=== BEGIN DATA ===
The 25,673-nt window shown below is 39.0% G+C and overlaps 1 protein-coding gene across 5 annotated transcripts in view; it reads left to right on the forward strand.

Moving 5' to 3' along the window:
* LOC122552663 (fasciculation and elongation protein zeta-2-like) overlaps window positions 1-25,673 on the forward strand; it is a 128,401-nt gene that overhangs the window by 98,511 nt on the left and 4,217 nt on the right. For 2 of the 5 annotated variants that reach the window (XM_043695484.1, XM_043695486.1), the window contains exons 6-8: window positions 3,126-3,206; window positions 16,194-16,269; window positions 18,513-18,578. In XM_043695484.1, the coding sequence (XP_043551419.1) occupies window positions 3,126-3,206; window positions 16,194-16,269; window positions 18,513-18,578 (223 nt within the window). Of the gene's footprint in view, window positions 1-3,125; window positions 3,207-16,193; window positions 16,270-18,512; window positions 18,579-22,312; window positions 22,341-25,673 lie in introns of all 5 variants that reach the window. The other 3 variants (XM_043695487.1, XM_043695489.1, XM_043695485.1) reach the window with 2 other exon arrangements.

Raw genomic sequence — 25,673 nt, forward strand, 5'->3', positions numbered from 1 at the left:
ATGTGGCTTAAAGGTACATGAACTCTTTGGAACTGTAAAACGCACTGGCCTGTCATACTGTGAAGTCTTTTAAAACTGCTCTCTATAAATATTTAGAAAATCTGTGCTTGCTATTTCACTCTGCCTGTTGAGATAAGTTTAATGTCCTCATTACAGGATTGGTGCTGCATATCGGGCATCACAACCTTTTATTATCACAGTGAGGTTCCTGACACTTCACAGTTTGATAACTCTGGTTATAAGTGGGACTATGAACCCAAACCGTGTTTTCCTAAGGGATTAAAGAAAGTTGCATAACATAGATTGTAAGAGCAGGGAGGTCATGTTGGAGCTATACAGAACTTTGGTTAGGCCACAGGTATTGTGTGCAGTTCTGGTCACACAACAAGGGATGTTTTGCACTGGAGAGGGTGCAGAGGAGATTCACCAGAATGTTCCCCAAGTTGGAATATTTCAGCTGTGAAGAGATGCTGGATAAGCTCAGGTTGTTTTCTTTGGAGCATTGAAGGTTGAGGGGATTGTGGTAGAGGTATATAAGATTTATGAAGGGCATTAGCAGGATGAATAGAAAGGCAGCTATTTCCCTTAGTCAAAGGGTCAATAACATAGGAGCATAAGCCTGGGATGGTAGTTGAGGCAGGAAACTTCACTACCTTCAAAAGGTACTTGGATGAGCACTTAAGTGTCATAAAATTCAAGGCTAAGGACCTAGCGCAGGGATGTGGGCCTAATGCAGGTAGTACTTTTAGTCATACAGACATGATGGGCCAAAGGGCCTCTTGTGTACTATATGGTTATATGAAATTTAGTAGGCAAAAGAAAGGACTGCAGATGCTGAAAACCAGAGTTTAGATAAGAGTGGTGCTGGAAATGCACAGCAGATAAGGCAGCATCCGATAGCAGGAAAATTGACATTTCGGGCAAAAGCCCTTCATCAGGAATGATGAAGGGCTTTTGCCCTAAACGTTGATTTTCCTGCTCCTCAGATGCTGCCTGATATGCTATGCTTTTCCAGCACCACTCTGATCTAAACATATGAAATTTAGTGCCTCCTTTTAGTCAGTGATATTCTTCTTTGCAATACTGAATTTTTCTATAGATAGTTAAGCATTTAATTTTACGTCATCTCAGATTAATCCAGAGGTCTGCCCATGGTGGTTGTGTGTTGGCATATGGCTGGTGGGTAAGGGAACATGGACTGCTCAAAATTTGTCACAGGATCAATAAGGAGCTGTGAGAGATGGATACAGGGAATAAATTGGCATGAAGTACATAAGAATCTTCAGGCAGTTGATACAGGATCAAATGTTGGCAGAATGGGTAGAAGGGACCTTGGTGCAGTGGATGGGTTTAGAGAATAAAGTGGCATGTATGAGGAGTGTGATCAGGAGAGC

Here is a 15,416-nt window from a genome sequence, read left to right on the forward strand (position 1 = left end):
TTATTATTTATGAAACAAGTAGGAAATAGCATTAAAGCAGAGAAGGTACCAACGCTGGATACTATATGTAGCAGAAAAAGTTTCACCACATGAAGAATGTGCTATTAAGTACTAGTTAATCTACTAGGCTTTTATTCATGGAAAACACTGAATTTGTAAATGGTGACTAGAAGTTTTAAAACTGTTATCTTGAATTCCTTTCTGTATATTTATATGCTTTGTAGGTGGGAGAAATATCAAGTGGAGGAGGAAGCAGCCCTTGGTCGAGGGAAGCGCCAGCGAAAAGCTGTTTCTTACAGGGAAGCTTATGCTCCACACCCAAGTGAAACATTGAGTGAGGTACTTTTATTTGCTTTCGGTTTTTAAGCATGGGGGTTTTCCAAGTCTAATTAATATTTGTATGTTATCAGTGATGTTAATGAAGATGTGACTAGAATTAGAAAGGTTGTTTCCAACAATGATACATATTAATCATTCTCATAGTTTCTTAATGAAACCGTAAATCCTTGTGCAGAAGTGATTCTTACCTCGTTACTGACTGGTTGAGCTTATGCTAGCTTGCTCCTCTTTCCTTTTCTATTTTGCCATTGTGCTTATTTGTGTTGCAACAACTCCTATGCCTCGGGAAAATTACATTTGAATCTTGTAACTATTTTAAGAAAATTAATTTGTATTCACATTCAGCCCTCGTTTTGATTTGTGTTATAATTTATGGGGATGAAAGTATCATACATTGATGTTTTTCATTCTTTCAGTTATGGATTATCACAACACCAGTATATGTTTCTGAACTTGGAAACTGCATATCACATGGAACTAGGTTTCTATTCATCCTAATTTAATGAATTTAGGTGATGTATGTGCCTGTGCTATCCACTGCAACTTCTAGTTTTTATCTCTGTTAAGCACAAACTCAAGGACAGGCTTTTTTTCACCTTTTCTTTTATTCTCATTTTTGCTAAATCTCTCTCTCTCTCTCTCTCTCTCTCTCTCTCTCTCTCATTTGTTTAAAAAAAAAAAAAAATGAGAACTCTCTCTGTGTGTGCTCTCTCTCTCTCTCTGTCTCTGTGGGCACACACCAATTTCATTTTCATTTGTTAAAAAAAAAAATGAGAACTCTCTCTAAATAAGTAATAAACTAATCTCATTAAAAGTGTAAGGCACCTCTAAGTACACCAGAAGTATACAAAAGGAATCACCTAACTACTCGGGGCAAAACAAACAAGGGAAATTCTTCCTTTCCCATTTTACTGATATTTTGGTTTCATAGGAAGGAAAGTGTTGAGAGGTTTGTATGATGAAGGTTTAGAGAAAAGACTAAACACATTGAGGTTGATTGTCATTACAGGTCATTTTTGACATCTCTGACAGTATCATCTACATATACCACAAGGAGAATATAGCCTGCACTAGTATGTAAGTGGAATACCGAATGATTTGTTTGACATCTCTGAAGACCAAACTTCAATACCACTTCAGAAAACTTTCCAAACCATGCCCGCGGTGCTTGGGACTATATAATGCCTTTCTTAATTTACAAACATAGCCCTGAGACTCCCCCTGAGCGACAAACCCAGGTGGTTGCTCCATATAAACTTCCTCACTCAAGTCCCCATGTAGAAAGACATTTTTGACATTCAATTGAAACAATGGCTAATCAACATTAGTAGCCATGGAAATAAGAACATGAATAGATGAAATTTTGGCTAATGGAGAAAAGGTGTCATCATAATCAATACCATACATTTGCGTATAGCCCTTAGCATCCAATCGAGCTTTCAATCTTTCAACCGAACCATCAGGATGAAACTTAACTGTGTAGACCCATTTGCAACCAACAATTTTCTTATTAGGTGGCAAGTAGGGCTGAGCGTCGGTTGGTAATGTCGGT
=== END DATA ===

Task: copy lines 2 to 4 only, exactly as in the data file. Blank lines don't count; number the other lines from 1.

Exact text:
Moving 5' to 3' along the window:
* LOC122552663 (fasciculation and elongation protein zeta-2-like) overlaps window positions 1-25,673 on the forward strand; it is a 128,401-nt gene that overhangs the window by 98,511 nt on the left and 4,217 nt on the right. For 2 of the 5 annotated variants that reach the window (XM_043695484.1, XM_043695486.1), the window contains exons 6-8: window positions 3,126-3,206; window positions 16,194-16,269; window positions 18,513-18,578. In XM_043695484.1, the coding sequence (XP_043551419.1) occupies window positions 3,126-3,206; window positions 16,194-16,269; window positions 18,513-18,578 (223 nt within the window). Of the gene's footprint in view, window positions 1-3,125; window positions 3,207-16,193; window positions 16,270-18,512; window positions 18,579-22,312; window positions 22,341-25,673 lie in introns of all 5 variants that reach the window. The other 3 variants (XM_043695487.1, XM_043695489.1, XM_043695485.1) reach the window with 2 other exon arrangements.

Raw genomic sequence — 25,673 nt, forward strand, 5'->3', positions numbered from 1 at the left: